UPDATE: Clay County school board to discuss measures to comply with ‘parental rights’ law

Zoey Fields

Update: The Clay County school board did not discuss the new state law that prohibits discussion of sexual orientation and gender identity in kindergarten through third grade during their May 24 workshop.

The school board will postpone discussion of the new 'parental rights' law to a later workshop.

Workshop meetings begin at 9:05 a.m. in the District Multi-Purpose Center located at the corner of Walnut Street and Gratio Place in Green Cove Springs.

As board members prepare to discuss the ramifications of House Bill 1557, signed into law by Gov. Ron DeSantis on March 28, there is little understanding yet of how the bill will impact the curriculum for the 2022-2023 school year.

Supporters of House Bill 1557 say the legislation reinforces parental rights to make decisions regarding the upbringing of their children.

Dubbed by critics as the “Don’t Say Gay bill,” it prohibits instruction that is not age-appropriate for students. The ambiguity of wording in the bill such as “age-appropriate” and “developmentally appropriate,” has sparked national discussion.

School board member Elizabeth Clark and other school board members have voiced support for the new law and additional systems to keep parents informed and involved. Clark said when she was a child in kindergarten, she would not have understood a question or textbook about gender identity.

“Clay County already has some conservative people working to make sure this type of material does not make it into our schools,” she said. “But it is the liberal publications out in California, or other states we get supplements from, that may try to sneak in these inappropriate materials.”

A Florida Department of Education review of 132 math books recently led to the banning of more than 40 percent of them due to what the state calls “prohibited topics” including critical race theory and social-emotional learning.

“It is sad that something like this had to pass for material that most people would just consider to be common sense,” she said. “Some people consider discussing gender and sexuality at that age a form of pedophilia.”

Currently, curriculum and guidelines for Florida’s 67 school districts to follow are being passed down by the Florida Department of Education. School boards that do not adhere to the bill’s guidelines run the risk of being sued by parents, Clark said.

“Any time there is new legislation it will go through various incarnations while still in the draft form,” she said. “We [the school board] go through and make sure we implement the law, which Clay County has already been meeting a lot of those expectations.”

In addition to Florida-mandated regulations, Clark said that Clay County is looking into a library system that would notify parents each time their child checks out a book, so they can be aware of the content their child is absorbing.

“I surely hope this is a system that gets installed because some students will leave their books in their lockers or desks and parents never lay eyes on it,” she said. “We do our best to make sure nothing inappropriate ends up on the shelves, but this would be an added layer of censorship for our children.”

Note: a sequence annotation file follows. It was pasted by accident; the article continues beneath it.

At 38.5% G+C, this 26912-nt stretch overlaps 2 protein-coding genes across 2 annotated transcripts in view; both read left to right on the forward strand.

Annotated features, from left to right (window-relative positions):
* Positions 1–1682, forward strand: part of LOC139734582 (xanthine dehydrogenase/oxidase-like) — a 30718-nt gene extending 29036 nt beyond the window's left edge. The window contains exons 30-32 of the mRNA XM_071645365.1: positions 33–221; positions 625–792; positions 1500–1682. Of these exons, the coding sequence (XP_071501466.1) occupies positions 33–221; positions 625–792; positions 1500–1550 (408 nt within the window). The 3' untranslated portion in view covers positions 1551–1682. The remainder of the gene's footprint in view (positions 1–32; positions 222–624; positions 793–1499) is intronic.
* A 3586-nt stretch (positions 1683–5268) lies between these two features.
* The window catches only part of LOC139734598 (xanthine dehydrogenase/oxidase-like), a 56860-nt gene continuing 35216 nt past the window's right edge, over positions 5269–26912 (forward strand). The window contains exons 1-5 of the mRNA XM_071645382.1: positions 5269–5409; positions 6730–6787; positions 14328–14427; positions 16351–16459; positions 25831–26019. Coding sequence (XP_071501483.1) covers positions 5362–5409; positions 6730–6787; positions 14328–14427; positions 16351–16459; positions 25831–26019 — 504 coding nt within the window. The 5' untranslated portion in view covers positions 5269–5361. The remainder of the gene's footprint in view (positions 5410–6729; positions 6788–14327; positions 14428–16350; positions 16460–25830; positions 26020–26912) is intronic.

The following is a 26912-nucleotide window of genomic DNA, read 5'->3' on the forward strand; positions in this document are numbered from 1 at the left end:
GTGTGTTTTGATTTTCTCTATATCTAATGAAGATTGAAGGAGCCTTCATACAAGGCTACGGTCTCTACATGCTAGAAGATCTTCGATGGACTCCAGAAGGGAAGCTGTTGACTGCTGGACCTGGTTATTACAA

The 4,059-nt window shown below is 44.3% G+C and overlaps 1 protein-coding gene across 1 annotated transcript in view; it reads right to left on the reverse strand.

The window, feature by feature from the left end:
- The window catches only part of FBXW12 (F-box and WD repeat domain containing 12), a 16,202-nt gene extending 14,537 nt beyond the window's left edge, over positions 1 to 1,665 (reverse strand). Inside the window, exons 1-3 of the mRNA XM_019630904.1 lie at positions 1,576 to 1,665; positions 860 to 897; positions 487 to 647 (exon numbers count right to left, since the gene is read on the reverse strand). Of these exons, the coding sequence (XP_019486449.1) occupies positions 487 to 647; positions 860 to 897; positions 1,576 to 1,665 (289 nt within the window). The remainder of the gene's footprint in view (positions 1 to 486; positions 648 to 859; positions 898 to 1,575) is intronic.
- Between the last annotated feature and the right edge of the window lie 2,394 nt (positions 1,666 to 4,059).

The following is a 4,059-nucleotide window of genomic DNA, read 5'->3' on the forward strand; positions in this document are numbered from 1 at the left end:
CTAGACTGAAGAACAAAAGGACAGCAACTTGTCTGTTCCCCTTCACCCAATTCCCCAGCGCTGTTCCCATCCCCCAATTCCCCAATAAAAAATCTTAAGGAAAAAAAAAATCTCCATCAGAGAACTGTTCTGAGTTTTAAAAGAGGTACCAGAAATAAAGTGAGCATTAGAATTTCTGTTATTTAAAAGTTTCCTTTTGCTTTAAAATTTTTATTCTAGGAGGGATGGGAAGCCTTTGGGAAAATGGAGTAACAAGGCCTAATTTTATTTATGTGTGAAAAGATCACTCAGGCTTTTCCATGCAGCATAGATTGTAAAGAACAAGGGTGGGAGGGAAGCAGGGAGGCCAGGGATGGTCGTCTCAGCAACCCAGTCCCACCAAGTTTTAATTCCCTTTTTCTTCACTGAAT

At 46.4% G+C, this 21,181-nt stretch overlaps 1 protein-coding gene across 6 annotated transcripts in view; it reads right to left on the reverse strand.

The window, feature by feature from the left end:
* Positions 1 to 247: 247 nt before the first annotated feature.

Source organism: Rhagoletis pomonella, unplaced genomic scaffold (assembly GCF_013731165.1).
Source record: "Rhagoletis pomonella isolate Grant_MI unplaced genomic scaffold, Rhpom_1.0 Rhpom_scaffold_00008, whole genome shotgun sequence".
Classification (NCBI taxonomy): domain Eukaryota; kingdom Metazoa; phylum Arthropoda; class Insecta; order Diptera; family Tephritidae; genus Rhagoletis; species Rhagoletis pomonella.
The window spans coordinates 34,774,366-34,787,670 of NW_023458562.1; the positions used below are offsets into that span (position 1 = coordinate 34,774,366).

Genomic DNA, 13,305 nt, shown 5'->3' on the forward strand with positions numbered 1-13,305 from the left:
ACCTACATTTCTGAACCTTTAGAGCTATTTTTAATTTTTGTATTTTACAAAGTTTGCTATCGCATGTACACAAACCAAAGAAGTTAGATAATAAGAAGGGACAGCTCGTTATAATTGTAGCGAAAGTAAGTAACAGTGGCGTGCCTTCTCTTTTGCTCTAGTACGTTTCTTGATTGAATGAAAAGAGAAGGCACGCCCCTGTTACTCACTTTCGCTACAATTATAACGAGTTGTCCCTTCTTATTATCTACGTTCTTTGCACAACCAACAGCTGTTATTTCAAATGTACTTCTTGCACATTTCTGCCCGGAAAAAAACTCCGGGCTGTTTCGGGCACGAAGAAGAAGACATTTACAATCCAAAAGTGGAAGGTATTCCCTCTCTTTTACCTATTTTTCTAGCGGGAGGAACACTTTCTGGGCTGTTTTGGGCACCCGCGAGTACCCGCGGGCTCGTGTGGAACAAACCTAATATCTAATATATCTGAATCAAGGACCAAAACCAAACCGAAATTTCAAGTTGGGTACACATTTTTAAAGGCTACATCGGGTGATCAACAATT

The library notification system is something that Clay County Chief Academic Officer Roger Dailey is looking into, but is not certain will be actively installed by the 2022-23 school year, he said.

“With any new legislation, we scramble to meet the requirements by the deadline – in this case, July 1,” he said. “Literacy and library contents are always being discussed, but extra bells and whistles are put on the back burner until after the bill reaches its final form.”

Clay County’s goal in dealing with the new bill is to provide a world-class education to students, while also supporting parents and guaranteeing a transparent relationship with them, he said.

As for textbooks and other educational supplements, Clay County District Schools will go through a curriculum adoption process in which the school orders books that are approved by the state of Florida in order to receive state funding for the books.

“We always give a bit of scrutiny to those items that are not state-approved because we have a razor-like focus to provide a standard-based curriculum to the children in our district,” he said.

Dailey said that, while Clay County is not perfect, its goal as a school district is to give a perfect effort for the sake of students and parents. Allowing the public to attend school board workshops is one way they intend to keep the transparency.

School board workshops are unique to Clay County and allow school board members to gather collectively to review upcoming agenda topics, rather than individually, Clark said.

“Originally, before workshops, we were each given the agenda and told to look over it on our own,” she said. “The workshop setting allows all members to be present together and review the draft agenda for regular school board meetings.”

School board members and Clay County District Schools superintendent, David Broskie, will review the draft agenda for the scheduled June 2 school board meeting. The agenda is not in its final form and topics for discussion are contingent on the most recent department of education updates.

For more information about the May 24 meeting, click here.

Clay County school board is preparing to discuss the new 'parental rights' law.Clay County District Schools

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Accredited journalist with experience covering a wide range of stories consisting of breaking news, city and county government, crime and courts, feature stories and local interest. Facebook Bulletin writer, reporter; The Learning Curve. Twitter: @zoeyfields0

Jacksonville, FL

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